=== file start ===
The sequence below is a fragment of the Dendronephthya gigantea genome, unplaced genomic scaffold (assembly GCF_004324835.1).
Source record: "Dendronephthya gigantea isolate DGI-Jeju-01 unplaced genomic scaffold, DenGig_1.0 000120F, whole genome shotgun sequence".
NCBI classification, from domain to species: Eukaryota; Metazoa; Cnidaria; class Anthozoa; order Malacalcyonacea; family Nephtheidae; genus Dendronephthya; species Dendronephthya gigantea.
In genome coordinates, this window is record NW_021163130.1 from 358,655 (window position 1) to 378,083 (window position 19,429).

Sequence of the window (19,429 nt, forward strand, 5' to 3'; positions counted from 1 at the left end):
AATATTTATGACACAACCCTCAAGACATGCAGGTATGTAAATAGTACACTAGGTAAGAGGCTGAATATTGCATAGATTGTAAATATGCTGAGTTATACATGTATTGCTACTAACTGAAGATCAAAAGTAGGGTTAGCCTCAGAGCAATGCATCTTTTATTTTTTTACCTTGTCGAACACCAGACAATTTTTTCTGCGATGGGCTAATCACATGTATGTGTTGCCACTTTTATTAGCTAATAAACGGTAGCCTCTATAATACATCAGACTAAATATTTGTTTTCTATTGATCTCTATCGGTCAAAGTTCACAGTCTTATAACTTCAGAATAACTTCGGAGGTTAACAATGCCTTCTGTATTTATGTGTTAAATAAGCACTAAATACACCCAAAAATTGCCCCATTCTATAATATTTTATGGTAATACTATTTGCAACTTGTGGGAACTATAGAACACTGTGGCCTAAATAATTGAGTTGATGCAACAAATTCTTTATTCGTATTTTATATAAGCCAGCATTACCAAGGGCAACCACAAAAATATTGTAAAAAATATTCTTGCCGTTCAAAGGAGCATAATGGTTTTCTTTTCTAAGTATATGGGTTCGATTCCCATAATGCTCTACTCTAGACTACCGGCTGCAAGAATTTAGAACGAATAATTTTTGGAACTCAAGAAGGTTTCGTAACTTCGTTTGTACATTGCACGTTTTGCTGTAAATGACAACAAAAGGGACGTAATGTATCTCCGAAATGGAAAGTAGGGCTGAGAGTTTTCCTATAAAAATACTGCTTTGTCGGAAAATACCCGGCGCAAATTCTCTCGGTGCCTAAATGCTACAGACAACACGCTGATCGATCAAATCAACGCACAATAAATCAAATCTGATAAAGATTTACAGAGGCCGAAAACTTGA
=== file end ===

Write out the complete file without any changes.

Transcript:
The sequence below is a fragment of the Dendronephthya gigantea genome, unplaced genomic scaffold (assembly GCF_004324835.1).
Source record: "Dendronephthya gigantea isolate DGI-Jeju-01 unplaced genomic scaffold, DenGig_1.0 000120F, whole genome shotgun sequence".
NCBI classification, from domain to species: Eukaryota; Metazoa; Cnidaria; class Anthozoa; order Malacalcyonacea; family Nephtheidae; genus Dendronephthya; species Dendronephthya gigantea.
In genome coordinates, this window is record NW_021163130.1 from 358,655 (window position 1) to 378,083 (window position 19,429).

Sequence of the window (19,429 nt, forward strand, 5' to 3'; positions counted from 1 at the left end):
AATATTTATGACACAACCCTCAAGACATGCAGGTATGTAAATAGTACACTAGGTAAGAGGCTGAATATTGCATAGATTGTAAATATGCTGAGTTATACATGTATTGCTACTAACTGAAGATCAAAAGTAGGGTTAGCCTCAGAGCAATGCATCTTTTATTTTTTTACCTTGTCGAACACCAGACAATTTTTTCTGCGATGGGCTAATCACATGTATGTGTTGCCACTTTTATTAGCTAATAAACGGTAGCCTCTATAATACATCAGACTAAATATTTGTTTTCTATTGATCTCTATCGGTCAAAGTTCACAGTCTTATAACTTCAGAATAACTTCGGAGGTTAACAATGCCTTCTGTATTTATGTGTTAAATAAGCACTAAATACACCCAAAAATTGCCCCATTCTATAATATTTTATGGTAATACTATTTGCAACTTGTGGGAACTATAGAACACTGTGGCCTAAATAATTGAGTTGATGCAACAAATTCTTTATTCGTATTTTATATAAGCCAGCATTACCAAGGGCAACCACAAAAATATTGTAAAAAATATTCTTGCCGTTCAAAGGAGCATAATGGTTTTCTTTTCTAAGTATATGGGTTCGATTCCCATAATGCTCTACTCTAGACTACCGGCTGCAAGAATTTAGAACGAATAATTTTTGGAACTCAAGAAGGTTTCGTAACTTCGTTTGTACATTGCACGTTTTGCTGTAAATGACAACAAAAGGGACGTAATGTATCTCCGAAATGGAAAGTAGGGCTGAGAGTTTTCCTATAAAAATACTGCTTTGTCGGAAAATACCCGGCGCAAATTCTCTCGGTGCCTAAATGCTACAGACAACACGCTGATCGATCAAATCAACGCACAATAAATCAAATCTGATAAAGATTTACAGAGGCCGAAAACTTGA